Pictured ring by RUUSK.
Before we get into this, it’s probably important to make the distinction between engagement rings and wedding rings.
An engagement ring is the ring that typically one person in the relationship proposes with. It’s often a more elaborate design or larger gem than the wedding ring.
A wedding ring (or wedding band) is the ring that is exchanged during the wedding ceremony. While an engagement ring is often only worn by one person (the person proposed to), both people getting married typically wear a wedding ring.
Now we’ve got that clarified, we’re answering some common questions about wedding rings.
When do you exchange wedding rings?
Wedding rings are exchanged during the wedding ceremony, usually after the vows are said.
How far in advance do we need to organise our wedding rings?
We’d be getting these organised at least six weeks before the big day. Consider the fact the jeweller needs to make them and if you’re getting married in warmer months (i.e. peak wedding season), there are probably plenty of other couples that are also organising their wedding rings at the same time. If unsure, discuss this with your jeweller – they’ll be able to give you a good time guide.
How much do wedding rings cost?
Look, we’d be plucking a figure from the sky here as the cost of the rings comes down to two things: the metal used and whether there are any stones included.
There are several metals to choose from for a wedding ring, such as yellow gold, white gold, platinum, titanium, tungsten, silver and stainless steel. Plain bands can range from hundreds to thousands of dollars, depending on the material. Bands with diamonds or other precious stones are obviously going to cost more.
What are the qualities of the different metals used in wedding rings?
Here’s a breakdown:
It looks like silver but is the most rare (and expensive) of the precious metals. It’s also a denser and stronger metal, making it ideal for lasting the test of time. Platinum will last, unmarked, forever. Ideal to have stones like diamonds set in it. Can be resized.
Gold and white gold
Gold bands are fairly sturdy. They’re a traditional and timeless choice. Obviously there’s the yellow gold we’re all familiar with but white gold is also a great option for those that prefer a silver look but with more durability than silver (it’s a softer metal in comparison). White gold is an alloy of gold and and white metals such as silver and palladium. Both yellow gold and white gold options are durable and very scratch-resistant too. Ideal to have stones like diamonds set in it. Can be resized.
One of the more modern jewellery metals. Titanium is lightweight (so gents or ladies that don’t ordinarily wear jewellery might find it more comfortable) a slightly darker grey than silver and is super durable. Cannot be resized.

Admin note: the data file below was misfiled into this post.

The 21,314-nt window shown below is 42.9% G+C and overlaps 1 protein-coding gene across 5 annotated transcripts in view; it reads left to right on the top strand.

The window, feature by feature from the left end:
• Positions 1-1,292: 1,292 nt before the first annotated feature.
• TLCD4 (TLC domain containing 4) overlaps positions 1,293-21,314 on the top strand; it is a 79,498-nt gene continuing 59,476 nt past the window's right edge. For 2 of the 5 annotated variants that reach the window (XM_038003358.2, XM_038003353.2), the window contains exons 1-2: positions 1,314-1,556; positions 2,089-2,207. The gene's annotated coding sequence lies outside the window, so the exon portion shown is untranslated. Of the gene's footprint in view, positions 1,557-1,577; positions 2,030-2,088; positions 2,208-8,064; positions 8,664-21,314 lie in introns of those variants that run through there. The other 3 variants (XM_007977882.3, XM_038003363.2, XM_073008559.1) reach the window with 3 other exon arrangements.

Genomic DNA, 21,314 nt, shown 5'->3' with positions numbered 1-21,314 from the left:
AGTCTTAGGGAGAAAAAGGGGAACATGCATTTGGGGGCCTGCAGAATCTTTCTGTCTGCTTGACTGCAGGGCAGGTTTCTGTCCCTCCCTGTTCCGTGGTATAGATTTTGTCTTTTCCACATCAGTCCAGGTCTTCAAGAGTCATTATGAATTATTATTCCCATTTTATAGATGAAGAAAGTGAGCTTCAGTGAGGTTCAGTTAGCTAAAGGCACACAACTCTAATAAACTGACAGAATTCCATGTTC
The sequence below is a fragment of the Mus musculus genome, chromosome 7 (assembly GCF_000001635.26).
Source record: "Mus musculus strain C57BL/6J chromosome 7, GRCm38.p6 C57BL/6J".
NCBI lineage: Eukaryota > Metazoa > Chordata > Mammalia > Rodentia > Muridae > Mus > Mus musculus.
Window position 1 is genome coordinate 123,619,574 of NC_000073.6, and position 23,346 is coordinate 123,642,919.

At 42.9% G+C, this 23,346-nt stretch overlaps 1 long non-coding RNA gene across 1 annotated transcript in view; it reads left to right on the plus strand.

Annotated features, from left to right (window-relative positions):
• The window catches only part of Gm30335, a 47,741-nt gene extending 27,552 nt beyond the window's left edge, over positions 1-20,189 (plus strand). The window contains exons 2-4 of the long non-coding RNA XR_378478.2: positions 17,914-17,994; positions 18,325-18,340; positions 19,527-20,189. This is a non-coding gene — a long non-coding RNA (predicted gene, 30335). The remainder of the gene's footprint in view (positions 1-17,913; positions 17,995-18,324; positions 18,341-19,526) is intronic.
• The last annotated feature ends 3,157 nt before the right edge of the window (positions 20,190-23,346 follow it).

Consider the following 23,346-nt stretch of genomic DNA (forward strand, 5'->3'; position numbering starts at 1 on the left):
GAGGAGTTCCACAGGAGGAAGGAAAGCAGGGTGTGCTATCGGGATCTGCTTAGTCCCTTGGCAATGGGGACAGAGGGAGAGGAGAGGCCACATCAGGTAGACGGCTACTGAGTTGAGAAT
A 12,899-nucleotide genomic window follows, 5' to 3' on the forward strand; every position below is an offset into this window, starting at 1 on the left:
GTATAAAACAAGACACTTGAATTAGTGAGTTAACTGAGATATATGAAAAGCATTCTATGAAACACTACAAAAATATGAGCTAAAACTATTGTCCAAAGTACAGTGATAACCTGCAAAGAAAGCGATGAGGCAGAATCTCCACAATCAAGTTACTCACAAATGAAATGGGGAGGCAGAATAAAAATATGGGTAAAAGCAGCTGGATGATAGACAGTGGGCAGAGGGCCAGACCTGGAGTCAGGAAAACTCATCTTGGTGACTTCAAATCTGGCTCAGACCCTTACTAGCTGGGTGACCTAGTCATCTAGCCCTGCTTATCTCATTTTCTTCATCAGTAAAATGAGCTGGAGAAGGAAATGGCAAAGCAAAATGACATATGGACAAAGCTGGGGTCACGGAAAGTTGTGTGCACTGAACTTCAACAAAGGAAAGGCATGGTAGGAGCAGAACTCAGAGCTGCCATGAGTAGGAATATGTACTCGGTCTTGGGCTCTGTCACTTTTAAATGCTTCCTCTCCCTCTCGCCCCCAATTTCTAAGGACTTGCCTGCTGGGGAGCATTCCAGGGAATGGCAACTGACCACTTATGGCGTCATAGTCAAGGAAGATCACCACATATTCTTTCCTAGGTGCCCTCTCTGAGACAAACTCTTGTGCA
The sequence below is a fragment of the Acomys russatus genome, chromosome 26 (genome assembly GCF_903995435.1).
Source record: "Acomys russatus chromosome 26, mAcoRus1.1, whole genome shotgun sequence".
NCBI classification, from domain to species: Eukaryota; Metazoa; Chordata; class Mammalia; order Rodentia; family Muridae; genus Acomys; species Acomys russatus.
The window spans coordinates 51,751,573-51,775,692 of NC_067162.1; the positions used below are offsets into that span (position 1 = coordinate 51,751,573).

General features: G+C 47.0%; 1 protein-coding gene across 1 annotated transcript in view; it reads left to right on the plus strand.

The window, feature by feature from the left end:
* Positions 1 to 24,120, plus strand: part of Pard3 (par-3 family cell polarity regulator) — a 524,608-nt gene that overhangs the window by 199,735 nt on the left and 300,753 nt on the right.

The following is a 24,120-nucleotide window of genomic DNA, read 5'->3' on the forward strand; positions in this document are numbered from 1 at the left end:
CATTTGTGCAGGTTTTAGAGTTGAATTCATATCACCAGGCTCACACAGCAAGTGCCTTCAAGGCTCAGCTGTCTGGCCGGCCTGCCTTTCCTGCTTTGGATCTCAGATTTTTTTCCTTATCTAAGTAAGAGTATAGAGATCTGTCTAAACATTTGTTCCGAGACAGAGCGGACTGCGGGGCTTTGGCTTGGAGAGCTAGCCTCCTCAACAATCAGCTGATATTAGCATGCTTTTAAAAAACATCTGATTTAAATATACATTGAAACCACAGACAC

Similar to titanium in colour (or even darker), it’s also a very hardy metal and a fave for tradespeople that work with their hands a lot. Cannot be resized.
A white metal like platinum, palladium is more affordable. It’s not as strong as platinum though definitely tough enough to be used as a wedding ring and word daily. Can be resized but not all jewellers can do it.
We all know stainless steel. It’s affordable, strong and durable and can be polished to take on different looks. Cannot be resized.
Sterling silver is actually pure silver mixed with copper or another metal to make it stronger. Being one of the softer metals, it’s not the most durable option for a wedding ring as it can scratch, bend and mark easier than other metals, though it is quite affordable. Can be resized.
Do I even need a wedding ring?
No. It’s definitely the tradition to exchange wedding rings during the wedding ceremony but it’s by no means necessary. And if you do decide to exchange wedding rings, the band doesn’t need to be forged of metal or precious stones. It could be wood. It could even be a tattoo of a simple line around the left ring finger. It’s entirely personal choice.
What order does a wedding ring sit on my finger (in relation to an engagement ring)?
The wedding ring slots on your finger first, engagement ring second. In other words, the wedding ring is closer to the palm of your hand.
Do I need to use the same jewellery designer for my wedding ring that made my engagement ring?
Not at all. You might find it helpful in that you or your partner may already have a relationship with the jeweller, or if the engagement ring is more of a unique, bespoke piece the original jeweller may already have considered the type of wedding ring that would complement it. That said, any good jeweller will be able to match a wedding ring to your engagement ring too, so if you wanted to switch things up and use a different designer, that wouldn’t be a problem.
As with everything wedding-related, take the time to consider whether exchanging and wearing wedding rings suits you guys. If you or your partner don’t love wearing jewellery, there’s no reason why you can’t forgo this entirely. Or exchange rings down the track if money is tight come wedding-time (or you’d just prefer to spend it on a five-piece live band). Your wedding, your way – always.
And if you’re looking for some ring designers, we’d recommend these guys.
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